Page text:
What about participant attendance?

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Questions on attendance

 It’s important, periodically, for me to remind you that you will develop your own style and way of doing things. This site is provided to give you tools and food for thought- but there are many ways of developing a successful political book group and each of these answers to questions represent the way I have learned to build a member-driven group over the years, not necessarily the way you will proceed. And our different styles are going to be what gives this site character, as some of you begin working with your book clubs.
     Attendance at any one meeting will generally be about 25%-50% of the interested membership, unless you have a long established group with stable attendance. If this latter case applies to you, you can skip this section. But if you are working with a larger group in a party office or public setting, this figure would be a realistic scenario, and it comes with a dilemma right off.
     Imagine that, through great publicity and organizational support, you have 40 interested people sign up. Celebrate! You will probably then find that 20 will want a daytime meeting and 20 will prefer an evening one. Now you have a decision. Do you want to leave half of those eager, politically-minded readers behind and go with a single session? Or do you want to serve both groups by having two sessions for each book? Either way, the odds are that 5-10 interested members will be at each session (25-50%). That is why, in the initial proposal, I had a minimum number required to run it. Now that I know about the fairly even split on session time needs, I would ask for a minimum of 40 to run a group, 20 if you’re going to designate a single time from the outset. And if you are working with a politically oriented party affiliate group which meets in the evenings, they will probably want a book group that takes place in a similar time slot.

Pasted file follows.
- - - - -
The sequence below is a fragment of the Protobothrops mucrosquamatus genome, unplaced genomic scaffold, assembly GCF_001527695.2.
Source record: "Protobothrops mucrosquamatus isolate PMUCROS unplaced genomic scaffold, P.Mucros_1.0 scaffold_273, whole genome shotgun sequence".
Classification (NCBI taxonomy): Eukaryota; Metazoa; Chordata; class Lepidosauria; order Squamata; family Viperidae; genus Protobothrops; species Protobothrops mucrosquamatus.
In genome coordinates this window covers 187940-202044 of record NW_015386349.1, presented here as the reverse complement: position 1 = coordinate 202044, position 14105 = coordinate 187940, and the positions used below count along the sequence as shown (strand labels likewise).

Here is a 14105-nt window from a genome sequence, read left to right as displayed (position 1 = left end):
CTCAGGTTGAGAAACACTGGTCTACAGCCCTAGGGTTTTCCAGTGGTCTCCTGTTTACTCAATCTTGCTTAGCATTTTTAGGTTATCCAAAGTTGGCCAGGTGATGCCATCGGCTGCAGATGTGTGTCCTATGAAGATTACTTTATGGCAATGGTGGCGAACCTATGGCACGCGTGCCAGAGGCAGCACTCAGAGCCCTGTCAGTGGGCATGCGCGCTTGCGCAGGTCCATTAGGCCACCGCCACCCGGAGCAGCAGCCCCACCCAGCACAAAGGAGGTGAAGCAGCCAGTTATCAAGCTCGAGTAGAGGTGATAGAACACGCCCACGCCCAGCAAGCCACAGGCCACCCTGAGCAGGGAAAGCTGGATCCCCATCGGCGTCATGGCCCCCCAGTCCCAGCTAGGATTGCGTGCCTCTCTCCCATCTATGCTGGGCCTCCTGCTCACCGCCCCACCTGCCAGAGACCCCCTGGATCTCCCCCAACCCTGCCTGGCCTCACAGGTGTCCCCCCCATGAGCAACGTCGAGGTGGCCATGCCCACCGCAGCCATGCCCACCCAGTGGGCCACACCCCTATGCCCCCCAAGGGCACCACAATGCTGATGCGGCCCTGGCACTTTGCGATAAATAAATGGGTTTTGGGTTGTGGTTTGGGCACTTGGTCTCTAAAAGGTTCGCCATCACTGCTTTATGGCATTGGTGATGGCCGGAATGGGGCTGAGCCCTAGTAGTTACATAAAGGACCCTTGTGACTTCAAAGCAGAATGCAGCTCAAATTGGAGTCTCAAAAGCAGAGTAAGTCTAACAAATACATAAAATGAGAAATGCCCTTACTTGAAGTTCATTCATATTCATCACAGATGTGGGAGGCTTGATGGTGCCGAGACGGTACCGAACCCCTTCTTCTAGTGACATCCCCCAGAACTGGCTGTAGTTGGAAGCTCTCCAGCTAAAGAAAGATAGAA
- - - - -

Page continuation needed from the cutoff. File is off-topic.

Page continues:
Your group will probably grow as participants tell their friends about it. And those friends may be party members who are not on the mailing list or they may be Independent voters. They may even be of the opposite party eventually. This has not come up with our group, but if it does, I plan to talk with that interested reader about how we could work together to make the experience positive for all involved. It is important that, in your original proposal to the party leadership, you leave a door open for non-party members, if room allows.